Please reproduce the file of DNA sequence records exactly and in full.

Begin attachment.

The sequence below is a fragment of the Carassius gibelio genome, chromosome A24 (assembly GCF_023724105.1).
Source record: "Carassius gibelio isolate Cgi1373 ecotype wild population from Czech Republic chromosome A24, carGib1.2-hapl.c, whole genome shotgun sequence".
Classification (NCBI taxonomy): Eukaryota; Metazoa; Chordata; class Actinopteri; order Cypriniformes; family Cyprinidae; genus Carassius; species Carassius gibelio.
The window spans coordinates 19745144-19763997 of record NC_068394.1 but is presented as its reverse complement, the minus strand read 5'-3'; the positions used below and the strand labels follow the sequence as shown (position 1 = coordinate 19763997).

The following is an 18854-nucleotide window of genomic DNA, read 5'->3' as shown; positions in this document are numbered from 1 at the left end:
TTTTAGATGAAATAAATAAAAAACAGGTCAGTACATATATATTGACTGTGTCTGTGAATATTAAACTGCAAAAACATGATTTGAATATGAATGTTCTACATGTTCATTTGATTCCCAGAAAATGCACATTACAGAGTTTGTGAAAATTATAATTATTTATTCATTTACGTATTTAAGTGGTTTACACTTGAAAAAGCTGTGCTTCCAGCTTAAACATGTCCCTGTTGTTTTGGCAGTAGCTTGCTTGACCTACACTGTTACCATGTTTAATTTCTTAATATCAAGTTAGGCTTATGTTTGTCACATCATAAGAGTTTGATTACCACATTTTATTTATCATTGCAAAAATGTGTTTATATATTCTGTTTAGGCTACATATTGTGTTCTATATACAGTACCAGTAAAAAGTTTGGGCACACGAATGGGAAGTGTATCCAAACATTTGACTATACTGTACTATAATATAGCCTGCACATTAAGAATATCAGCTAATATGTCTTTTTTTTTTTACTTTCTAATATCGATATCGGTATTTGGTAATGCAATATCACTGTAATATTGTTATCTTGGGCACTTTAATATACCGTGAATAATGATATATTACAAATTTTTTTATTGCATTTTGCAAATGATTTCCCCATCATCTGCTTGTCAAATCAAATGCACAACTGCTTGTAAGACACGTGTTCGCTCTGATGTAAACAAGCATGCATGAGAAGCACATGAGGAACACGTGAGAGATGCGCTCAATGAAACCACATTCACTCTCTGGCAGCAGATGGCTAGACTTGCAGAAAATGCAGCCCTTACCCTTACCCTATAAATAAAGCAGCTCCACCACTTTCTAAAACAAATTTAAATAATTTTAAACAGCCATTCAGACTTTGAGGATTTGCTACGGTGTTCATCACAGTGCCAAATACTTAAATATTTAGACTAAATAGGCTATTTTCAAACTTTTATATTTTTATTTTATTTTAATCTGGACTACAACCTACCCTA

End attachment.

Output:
The sequence below is a fragment of the Carassius gibelio genome, chromosome A24 (assembly GCF_023724105.1).
Source record: "Carassius gibelio isolate Cgi1373 ecotype wild population from Czech Republic chromosome A24, carGib1.2-hapl.c, whole genome shotgun sequence".
Classification (NCBI taxonomy): Eukaryota; Metazoa; Chordata; class Actinopteri; order Cypriniformes; family Cyprinidae; genus Carassius; species Carassius gibelio.
The window spans coordinates 19745144-19763997 of record NC_068394.1 but is presented as its reverse complement, the minus strand read 5'-3'; the positions used below and the strand labels follow the sequence as shown (position 1 = coordinate 19763997).

The following is an 18854-nucleotide window of genomic DNA, read 5'->3' as shown; positions in this document are numbered from 1 at the left end:
TTTTAGATGAAATAAATAAAAAACAGGTCAGTACATATATATTGACTGTGTCTGTGAATATTAAACTGCAAAAACATGATTTGAATATGAATGTTCTACATGTTCATTTGATTCCCAGAAAATGCACATTACAGAGTTTGTGAAAATTATAATTATTTATTCATTTACGTATTTAAGTGGTTTACACTTGAAAAAGCTGTGCTTCCAGCTTAAACATGTCCCTGTTGTTTTGGCAGTAGCTTGCTTGACCTACACTGTTACCATGTTTAATTTCTTAATATCAAGTTAGGCTTATGTTTGTCACATCATAAGAGTTTGATTACCACATTTTATTTATCATTGCAAAAATGTGTTTATATATTCTGTTTAGGCTACATATTGTGTTCTATATACAGTACCAGTAAAAAGTTTGGGCACACGAATGGGAAGTGTATCCAAACATTTGACTATACTGTACTATAATATAGCCTGCACATTAAGAATATCAGCTAATATGTCTTTTTTTTTTTACTTTCTAATATCGATATCGGTATTTGGTAATGCAATATCACTGTAATATTGTTATCTTGGGCACTTTAATATACCGTGAATAATGATATATTACAAATTTTTTTATTGCATTTTGCAAATGATTTCCCCATCATCTGCTTGTCAAATCAAATGCACAACTGCTTGTAAGACACGTGTTCGCTCTGATGTAAACAAGCATGCATGAGAAGCACATGAGGAACACGTGAGAGATGCGCTCAATGAAACCACATTCACTCTCTGGCAGCAGATGGCTAGACTTGCAGAAAATGCAGCCCTTACCCTTACCCTATAAATAAAGCAGCTCCACCACTTTCTAAAACAAATTTAAATAATTTTAAACAGCCATTCAGACTTTGAGGATTTGCTACGGTGTTCATCACAGTGCCAAATACTTAAATATTTAGACTAAATAGGCTATTTTCAAACTTTTATATTTTTATTTTATTTTAATCTGGACTACAACCTACCCTA